Combustible Celluloid Review - Birth/Rebirth (2023), Laura Moss, Brendan O'Brien, Laura Moss, Marin Ireland, Judy Reyes, A.J. Lister, Breeda Wool
Combustible Celluloid
With: Marin Ireland, Judy Reyes, A.J. Lister, Breeda Wool
Written by: Laura Moss, Brendan O'Brien
Directed by: Laura Moss
MPAA Rating: R for disturbing material and gore, some sexual content, language and nudity
Running Time: 98
Date: 08/18/2023

Birth/Rebirth (2023)

3 1/2 Stars (out of 4)


By Jeffrey M. Anderson

Reportedly inspired by Frankenstein, the astonishing horror-drama Birth/Rebirth gives Mary Shelley's monstrous themes a fresh, feminist twist, taking motherhood and womanhood to mind-blowing extremes.

Overworked nurse and single mother Celie (Judy Reyes) drops her young daughter Lila (A.J. Lister) with a neighbor when the child is not feeling well enough to go to school. Later she learns that Lila has been taken to the hospital, but when Celie gets there, it's too late. Lila is gone, succumbed to bacterial meningitis.

Celie approaches morgue technician Rose (Marin Ireland) about seeing her body, but is given a suspicious answer. Celie finds Rose's apartment and — to her astonishment — discovers Lila inside, now alive. Rose has been using fetal tissue to create a serum that can bring the dead back to life. Celie immediately moves in with Rose to help care for Lila, who doesn't quite seem like herself.

But when Rose suffers an accident, the women must find another source for their serum, or lose Lila again forever.

A feature directing debut by Laura Moss (who identifies as non-binary) — and co-written by Moss and Brendan J. O'Brien — Birth/Rebirth moves with incredible confidence, conjuring genuine shocks and inducing squirms, but also focusing on quiet, character-driven moments.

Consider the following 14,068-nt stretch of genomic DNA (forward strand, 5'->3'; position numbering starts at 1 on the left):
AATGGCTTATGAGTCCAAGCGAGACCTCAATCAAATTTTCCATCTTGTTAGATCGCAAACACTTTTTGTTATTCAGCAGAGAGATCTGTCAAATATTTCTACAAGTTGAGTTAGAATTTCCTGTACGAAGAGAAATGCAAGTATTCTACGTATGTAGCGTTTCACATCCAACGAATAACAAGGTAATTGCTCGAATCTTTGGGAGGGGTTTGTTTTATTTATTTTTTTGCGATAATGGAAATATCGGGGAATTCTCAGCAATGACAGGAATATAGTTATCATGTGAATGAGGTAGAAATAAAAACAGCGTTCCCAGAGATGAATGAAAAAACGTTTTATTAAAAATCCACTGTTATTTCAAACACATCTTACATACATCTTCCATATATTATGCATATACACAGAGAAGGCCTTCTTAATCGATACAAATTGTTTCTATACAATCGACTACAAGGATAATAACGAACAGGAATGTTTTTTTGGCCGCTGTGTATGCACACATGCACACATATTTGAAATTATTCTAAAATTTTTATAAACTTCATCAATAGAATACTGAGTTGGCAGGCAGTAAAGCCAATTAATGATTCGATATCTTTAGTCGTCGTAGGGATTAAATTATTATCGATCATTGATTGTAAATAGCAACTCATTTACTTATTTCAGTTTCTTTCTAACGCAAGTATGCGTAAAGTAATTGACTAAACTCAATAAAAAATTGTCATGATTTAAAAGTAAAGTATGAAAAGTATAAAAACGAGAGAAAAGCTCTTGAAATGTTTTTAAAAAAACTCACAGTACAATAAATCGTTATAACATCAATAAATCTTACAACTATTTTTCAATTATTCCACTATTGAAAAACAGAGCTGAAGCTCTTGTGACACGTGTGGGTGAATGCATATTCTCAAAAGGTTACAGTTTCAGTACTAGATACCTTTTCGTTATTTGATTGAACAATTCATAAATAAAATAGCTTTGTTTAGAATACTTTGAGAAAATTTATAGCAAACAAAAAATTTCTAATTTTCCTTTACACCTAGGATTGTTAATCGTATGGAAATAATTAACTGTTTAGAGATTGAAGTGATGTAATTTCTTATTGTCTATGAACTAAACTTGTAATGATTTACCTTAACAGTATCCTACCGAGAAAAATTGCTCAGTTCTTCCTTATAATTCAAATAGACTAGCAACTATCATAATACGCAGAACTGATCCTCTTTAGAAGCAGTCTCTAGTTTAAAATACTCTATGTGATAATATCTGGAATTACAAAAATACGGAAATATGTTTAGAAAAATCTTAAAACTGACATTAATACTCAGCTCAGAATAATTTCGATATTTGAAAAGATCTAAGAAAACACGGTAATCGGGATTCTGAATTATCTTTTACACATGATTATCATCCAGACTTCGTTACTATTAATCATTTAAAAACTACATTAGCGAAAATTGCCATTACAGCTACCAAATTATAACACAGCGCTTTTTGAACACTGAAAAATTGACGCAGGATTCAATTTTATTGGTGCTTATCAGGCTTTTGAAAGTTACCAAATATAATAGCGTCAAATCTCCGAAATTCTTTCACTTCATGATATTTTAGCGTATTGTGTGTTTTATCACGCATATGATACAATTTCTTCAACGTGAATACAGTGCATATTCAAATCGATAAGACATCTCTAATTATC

Ireland's Rose (an ironic name?) is severe and humorless, while Reyes's Celie is warm and maternal. Even though they're polar opposites, they somehow fit together, bound by their mutual desire to see Lila thrive.

Yet they are more than just that; Moss includes small, almost needless moments that break them out of their narrow character descriptions, casting doubt on their motivations, making them more dimensional and human. The movie's dark, icky visual design likewise calls up a sense of dread (aided by the presence of an undead pig); there's nothing life-giving about this laboratory.

In her supporting role, Breeda Wool gives a touching performance and adds more layers as an expecting mother who arouses the interest of Celie and Rose.

Birth/Rebirth is a brilliant movie that, like the Frankenstein story, deserves deeper deconstruction (without, of course giving away its surprises).

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